Posted Tuesday, October 16th, 2018
Long Hill Township Building is 117 Years Old
A Morris County Heritage Commission historic site marker has been dedicated at the 117-year-old Millington Railroad Station. The granite building, which is still in use, is located in Long Hill Township at an active railroad station that serves 500 people a day.
The marker outlines the significance of the Millington Railroad Station. Built in 1901 by the Delaware, Lackawanna & Western Railroad, the station’s exterior and interior architectural integrity remains intact.
“This historical marker calls attention to an important piece of our township’s rich history, and to our continuing efforts to preserve our local heritage,” said Barbara Grillo of the Long Hill Township Historical Society.
“Preserving our history helps us better understand Morris County’s important role in the development of our state and nation,” said Morris County Freeholder Kathy DeFillippo. “We thank our friends from Long Hill and the Heritage Commission for their excellent efforts on this train station project.’’
The interior of the station has retained the beautiful original woodwork and ticket window. The building is listed on the New Jersey Register of Historic Places and the National Register of Historic Places.
The high-quality granite used to build the station came from the nearby Millington stone quarry, said Long Hill Township Historic Preservation Advisory Committee member Frank Reilly. He noted that before railroads came to a town, an average resident — during her or his entire lifetime — did not travel more than 20 miles from home. Having a railroad station in town was big news and historically significant.
For the last 25 years, the Millington station building has been adapted and repurposed as a café that serves light refreshments in an atmosphere of the early 1900s. The ticket window is still visible. Vintage photographs depicting the Delaware, Lackawanna & Western Railroad are on display in the station’s interior.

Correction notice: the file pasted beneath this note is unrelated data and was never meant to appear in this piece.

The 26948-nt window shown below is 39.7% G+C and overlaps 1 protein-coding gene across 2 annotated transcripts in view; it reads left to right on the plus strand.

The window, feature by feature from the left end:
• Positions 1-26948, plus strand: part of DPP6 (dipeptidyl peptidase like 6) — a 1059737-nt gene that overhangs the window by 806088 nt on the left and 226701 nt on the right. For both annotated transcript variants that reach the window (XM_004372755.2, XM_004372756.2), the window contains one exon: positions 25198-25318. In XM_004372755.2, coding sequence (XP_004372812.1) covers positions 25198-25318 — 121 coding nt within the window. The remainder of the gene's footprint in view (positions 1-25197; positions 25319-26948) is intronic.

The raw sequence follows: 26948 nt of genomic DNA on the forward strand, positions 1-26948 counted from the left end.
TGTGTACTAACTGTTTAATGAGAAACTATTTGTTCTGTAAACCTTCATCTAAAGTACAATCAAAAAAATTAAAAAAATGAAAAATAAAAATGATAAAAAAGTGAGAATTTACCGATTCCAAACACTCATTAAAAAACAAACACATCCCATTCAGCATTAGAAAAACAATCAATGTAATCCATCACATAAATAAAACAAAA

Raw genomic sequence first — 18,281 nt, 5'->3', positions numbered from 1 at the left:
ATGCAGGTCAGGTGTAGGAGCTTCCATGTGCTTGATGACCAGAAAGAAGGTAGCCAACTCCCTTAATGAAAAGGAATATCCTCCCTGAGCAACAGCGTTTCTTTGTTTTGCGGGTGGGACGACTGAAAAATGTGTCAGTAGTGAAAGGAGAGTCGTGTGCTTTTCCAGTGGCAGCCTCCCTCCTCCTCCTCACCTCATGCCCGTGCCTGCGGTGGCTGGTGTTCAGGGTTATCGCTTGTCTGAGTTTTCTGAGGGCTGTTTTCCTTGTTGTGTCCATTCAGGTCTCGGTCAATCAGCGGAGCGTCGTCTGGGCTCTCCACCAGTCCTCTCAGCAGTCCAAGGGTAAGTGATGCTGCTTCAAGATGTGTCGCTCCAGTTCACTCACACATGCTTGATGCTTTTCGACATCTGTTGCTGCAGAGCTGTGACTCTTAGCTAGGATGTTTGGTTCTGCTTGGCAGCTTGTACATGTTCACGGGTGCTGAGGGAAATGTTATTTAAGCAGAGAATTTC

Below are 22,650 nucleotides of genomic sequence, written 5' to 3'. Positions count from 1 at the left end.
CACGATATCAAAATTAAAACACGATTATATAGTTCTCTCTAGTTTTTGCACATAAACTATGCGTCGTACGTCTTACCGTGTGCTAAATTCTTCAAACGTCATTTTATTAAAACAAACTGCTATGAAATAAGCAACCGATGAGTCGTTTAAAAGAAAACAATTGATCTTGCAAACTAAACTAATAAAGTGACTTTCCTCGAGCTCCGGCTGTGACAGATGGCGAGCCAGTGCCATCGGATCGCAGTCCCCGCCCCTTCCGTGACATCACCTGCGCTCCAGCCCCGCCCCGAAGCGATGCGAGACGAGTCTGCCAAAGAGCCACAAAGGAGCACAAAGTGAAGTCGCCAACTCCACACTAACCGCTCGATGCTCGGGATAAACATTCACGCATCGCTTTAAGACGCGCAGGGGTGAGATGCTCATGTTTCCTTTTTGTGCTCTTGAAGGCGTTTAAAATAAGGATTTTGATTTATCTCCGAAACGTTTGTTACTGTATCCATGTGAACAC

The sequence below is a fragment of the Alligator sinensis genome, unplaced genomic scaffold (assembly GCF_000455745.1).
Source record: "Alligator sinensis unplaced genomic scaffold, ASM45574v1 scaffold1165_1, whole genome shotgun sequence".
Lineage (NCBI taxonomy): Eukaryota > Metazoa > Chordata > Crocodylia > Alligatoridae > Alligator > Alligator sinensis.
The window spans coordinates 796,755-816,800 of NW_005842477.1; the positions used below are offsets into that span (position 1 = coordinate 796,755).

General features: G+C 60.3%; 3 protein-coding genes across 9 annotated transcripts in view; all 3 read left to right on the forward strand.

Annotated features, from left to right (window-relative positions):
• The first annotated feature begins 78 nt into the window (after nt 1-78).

Members of Long Hill Township HPAC wrote the text of the historical marker application, which was approved by Morris County Heritage Commission.
The marker reads, in part, “This vernacular-style, rock-faced station with Richardsonian elements serves passengers from the Somerset hills to New York City. It also once handled freight for local industries and the Millington Quarry.”
During a late September dedication ceremony, HPAC Chairman Fred Rossi thanked the Morris County Board of Freeholders and County Heritage Commission members and staff for approving the application and installing the marker between Division Avenue and the railroad station.
Larry Fast, Vice Chairman of the County’s Heritage Commission said this was the first historical marker approved by the County in Long Hill Township for more than a decade.
Township Committeeman Brendan Rae, also the liaison to the HPAC, thanked the county and the HPAC members for doing all the hard work to warrant the historic site marker.
On hand for the ceremony, in addition to the above were MCHC Archivist/Acting Director Peg Shultz, MCHC commissioners Marty Kane, Kathy Fisher, and MCHC Archives Technician Amanda Hefferan. Also in attendance were Carol Prasa of the HPAC, and Phyllis Fast of the Township Historical Society.